Jim Dooley’s review published on Letterboxd:
When I saw THE KID in a revival house in the 1970’s, I don’t think there was a dry eye in the theater. Yes, the film is a bit heavy-handed with over-the-top symbolism (Christ carrying the cross readily comes to mind), the extended Dreamland sequence seems to come out of nowhere, and the ending is very abrupt. However, it sent the character of the Tramp in a new direction that would greatly improve the quality of Chaplin’s storytelling.
In previous films, the Tramp was a rough-house survivor who was not afraid to strike back at those who annoyed him (usually by treating him rudely). His films were extremely fast-paced with a great deal of physical humor. The series that became known as the Mutual films still had a lot of the knockabout slapstick, but they also started offering commentaries on society as a secondary theme.
THE KID was a full-fledged feature film and it is (for the most part) beautifully crafted. Chaplin’s “ace in the hole” was 4-year-old Jackie Coogan as the title character. Chaplin had seen Coogan onstage doing dance routines with his father and thought he would be the perfect child actor. He was. Coogan’s work is nothing short of amazing. Yes, he is employing techniques to draw an emotional response from the audience, but it is astonishing to see a young child have such a flawless command of them.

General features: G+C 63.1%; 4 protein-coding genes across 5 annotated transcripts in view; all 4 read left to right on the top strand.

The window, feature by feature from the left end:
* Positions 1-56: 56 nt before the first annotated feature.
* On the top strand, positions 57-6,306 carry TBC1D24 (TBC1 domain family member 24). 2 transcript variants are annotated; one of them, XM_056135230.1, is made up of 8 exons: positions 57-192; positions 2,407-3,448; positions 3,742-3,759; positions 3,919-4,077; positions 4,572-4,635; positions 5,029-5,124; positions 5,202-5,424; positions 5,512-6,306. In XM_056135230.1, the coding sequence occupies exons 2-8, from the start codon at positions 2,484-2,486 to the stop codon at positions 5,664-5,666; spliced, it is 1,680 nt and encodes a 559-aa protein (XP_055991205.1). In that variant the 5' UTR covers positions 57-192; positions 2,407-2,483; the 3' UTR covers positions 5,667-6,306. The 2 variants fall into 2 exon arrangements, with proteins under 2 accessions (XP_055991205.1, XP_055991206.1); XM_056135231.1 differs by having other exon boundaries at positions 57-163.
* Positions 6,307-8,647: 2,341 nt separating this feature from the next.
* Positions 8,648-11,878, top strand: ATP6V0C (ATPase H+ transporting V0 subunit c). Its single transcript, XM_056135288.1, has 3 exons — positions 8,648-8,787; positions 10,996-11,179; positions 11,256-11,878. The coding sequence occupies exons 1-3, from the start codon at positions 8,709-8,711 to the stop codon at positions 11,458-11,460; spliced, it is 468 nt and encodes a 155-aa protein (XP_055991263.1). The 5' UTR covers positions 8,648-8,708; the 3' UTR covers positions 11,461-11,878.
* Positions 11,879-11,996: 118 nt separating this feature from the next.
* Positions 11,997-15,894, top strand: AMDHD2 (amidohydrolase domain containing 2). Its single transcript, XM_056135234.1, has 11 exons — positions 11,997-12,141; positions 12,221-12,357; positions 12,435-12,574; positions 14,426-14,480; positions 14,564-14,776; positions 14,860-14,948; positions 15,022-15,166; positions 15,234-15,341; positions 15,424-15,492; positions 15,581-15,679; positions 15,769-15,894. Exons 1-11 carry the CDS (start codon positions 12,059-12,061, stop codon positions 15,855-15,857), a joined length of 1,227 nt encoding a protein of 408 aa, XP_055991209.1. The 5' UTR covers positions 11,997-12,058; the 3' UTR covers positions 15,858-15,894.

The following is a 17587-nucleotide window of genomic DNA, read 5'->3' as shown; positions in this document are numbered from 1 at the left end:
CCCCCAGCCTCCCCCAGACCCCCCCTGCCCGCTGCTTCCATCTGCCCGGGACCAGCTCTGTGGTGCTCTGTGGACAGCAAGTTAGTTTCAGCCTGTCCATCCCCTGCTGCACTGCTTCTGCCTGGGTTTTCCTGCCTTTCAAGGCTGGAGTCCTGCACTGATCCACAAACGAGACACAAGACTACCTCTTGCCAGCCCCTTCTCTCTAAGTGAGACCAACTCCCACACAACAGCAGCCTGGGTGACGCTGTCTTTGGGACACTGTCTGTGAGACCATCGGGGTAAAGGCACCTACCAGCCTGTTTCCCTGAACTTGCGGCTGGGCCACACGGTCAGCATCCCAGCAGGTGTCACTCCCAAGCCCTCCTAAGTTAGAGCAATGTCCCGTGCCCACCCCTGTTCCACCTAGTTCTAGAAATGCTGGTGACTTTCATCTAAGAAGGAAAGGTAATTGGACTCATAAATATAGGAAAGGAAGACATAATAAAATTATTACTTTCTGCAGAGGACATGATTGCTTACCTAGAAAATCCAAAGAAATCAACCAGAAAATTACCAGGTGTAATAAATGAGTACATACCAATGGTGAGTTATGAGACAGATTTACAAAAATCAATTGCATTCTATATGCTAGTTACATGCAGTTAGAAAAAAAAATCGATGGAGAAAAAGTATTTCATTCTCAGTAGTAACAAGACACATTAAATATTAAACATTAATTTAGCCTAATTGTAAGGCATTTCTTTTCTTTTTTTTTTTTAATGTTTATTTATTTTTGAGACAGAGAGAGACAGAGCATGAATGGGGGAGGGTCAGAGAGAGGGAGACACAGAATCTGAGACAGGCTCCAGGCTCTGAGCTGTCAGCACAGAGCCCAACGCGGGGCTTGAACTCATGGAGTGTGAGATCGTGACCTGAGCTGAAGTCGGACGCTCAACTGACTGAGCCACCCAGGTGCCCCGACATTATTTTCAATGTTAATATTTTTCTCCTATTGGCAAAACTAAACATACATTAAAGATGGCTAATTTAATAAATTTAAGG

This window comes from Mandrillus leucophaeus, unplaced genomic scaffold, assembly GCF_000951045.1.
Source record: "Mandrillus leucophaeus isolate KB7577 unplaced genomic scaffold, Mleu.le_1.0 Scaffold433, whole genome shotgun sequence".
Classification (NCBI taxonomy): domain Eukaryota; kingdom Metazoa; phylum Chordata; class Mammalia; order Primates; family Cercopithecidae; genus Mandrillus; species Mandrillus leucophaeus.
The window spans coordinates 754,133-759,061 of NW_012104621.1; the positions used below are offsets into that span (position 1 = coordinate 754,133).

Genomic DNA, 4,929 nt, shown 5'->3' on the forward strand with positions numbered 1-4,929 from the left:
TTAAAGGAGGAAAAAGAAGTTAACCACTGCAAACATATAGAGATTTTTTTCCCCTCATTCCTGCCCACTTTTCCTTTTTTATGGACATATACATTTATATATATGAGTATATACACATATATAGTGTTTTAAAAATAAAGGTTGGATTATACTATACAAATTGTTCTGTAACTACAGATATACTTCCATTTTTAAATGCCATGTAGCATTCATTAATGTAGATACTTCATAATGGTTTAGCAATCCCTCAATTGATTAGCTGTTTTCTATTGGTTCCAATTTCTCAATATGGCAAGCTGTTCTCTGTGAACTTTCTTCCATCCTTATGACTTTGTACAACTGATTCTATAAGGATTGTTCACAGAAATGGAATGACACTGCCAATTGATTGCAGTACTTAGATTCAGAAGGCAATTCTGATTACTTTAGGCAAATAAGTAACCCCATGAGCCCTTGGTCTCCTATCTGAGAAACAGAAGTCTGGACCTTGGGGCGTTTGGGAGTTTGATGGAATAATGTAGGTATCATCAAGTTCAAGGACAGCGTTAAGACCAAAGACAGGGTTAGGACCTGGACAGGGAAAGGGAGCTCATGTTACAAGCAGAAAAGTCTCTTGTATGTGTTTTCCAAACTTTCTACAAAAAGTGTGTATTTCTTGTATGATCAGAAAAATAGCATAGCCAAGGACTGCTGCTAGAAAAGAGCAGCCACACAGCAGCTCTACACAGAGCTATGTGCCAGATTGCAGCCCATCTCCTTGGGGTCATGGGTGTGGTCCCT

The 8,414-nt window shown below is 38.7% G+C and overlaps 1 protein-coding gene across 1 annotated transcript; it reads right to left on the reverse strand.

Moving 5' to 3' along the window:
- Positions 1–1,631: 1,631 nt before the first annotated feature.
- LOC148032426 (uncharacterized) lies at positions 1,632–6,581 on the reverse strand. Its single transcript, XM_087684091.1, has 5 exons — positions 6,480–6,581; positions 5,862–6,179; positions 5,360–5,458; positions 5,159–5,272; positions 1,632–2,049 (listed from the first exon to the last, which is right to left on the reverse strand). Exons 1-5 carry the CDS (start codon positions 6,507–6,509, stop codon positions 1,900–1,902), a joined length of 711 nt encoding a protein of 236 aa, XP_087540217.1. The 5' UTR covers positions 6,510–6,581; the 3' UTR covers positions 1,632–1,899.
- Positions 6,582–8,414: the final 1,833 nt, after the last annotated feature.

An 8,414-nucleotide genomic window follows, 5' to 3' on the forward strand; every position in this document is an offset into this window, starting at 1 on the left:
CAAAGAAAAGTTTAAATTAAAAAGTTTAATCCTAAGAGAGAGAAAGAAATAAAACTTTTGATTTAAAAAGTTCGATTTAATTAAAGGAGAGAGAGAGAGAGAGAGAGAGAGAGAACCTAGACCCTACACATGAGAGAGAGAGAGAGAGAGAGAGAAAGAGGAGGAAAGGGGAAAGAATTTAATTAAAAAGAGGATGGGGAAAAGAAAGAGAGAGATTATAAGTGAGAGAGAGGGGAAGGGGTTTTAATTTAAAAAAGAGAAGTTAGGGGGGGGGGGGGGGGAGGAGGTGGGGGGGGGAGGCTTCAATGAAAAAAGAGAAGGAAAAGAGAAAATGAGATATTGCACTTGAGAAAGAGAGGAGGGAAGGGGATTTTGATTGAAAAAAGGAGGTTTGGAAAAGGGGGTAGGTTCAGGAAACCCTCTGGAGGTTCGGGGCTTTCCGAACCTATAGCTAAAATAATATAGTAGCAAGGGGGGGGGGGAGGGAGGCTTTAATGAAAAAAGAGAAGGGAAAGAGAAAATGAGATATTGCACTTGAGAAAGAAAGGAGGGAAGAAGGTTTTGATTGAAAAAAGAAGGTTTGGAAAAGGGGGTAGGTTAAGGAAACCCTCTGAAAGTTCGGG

The social commentary is back, too. This time, it deals with societal views of unwed mothers (“Dad” isn’t condemned at all), and how children are often seen as an inconvenience. The Tramp wouldn’t be anyone’s idea of an ideal Father, but he lavishes love on the child and goes to extreme lengths to protect him.
THE KID gives us a view of Chaplin when he is literally right on the cusp of becoming a brilliant feature film Director and Screenwriter. All of the promise is here. He does moralize ... and he also provides a lot of heartfelt laughter. Despite its age, and Chaplin’s adding of a musical track which artificially sped up the action of this silent film even more, it is a fine film and a representative of one of the better silent feature comedies.